VICTORVILLE, Calif. --- In an obstacle course race that provided a glimpse at future vehicle safety technology, a Carnegie Mellon University team of engineers won $2 million after their robot-driven Chevy Tahoe delivered the best performance. The event's sponsor was the Pentagon's Defense Advanced Research Projects Agency (DARPA). Eleven teams entered self-driving vehicles that traveled through a six-hour, 60-mile obstacle course dubbed "Urban Challenge" in Southern California's high desert region. The contest's goal is to encourage development of unmanned vehicles for use in warfare. Vehicles entered into the contest had to navigate through an urban-style obstacle course at a former Air Force base. The winning vehicle, Tartan Racing's "Boss" from Carnegie Mellon University, used cameras, lasers and an onboard computer to successfully merge with moving cars, navigate traffic circles and avoid obstacles at an average speed of 14 mph, the Los Angeles Times reported. Some of the vehicle's moves were piloted by stunt drivers. "They did everything right: followed all the speed laws, stopped at the intersections," Norman Whitaker, program manager for Urban Challenge, told the Times. A team from Stanford University came in second and won $1 million. Its robotic vehicle completed the course at a 13 mph average. A team from Virginia Tech placed third. Vehicles had to complete the safety course within six hours while following all traffic laws.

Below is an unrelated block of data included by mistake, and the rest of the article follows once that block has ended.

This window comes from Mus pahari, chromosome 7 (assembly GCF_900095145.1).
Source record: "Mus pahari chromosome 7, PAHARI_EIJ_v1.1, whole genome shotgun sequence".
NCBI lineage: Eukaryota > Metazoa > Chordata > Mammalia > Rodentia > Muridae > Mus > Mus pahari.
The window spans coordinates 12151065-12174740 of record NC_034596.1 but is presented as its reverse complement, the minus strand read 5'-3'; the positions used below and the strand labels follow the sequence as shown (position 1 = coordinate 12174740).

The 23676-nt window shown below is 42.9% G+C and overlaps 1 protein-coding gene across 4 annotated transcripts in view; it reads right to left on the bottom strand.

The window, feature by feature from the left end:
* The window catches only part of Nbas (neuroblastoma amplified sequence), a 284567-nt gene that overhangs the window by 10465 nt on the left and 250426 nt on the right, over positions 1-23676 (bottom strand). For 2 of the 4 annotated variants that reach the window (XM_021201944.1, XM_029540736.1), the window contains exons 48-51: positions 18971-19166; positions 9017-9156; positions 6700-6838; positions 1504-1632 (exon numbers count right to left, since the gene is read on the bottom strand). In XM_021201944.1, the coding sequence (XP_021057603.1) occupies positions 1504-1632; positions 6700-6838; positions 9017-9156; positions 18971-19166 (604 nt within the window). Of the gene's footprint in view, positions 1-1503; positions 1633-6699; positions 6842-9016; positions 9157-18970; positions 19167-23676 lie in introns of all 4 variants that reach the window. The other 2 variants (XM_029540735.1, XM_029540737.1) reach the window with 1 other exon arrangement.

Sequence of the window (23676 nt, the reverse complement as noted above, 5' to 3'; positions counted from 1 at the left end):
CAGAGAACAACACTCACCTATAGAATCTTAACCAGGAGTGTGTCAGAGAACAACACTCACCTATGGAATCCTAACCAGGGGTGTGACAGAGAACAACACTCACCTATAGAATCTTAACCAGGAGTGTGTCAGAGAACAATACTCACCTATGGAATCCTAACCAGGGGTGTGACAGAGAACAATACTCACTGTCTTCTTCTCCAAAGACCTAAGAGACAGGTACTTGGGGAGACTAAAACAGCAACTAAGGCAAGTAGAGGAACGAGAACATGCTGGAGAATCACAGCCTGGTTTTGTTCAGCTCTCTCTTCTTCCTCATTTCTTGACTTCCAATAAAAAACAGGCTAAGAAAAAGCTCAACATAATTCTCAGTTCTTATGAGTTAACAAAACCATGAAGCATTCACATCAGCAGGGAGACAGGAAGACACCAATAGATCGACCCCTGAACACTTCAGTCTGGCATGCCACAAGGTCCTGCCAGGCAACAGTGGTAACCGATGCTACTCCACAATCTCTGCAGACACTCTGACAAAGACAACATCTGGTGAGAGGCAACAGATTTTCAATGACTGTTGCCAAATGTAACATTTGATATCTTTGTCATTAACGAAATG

Originally posted on Fleet Financials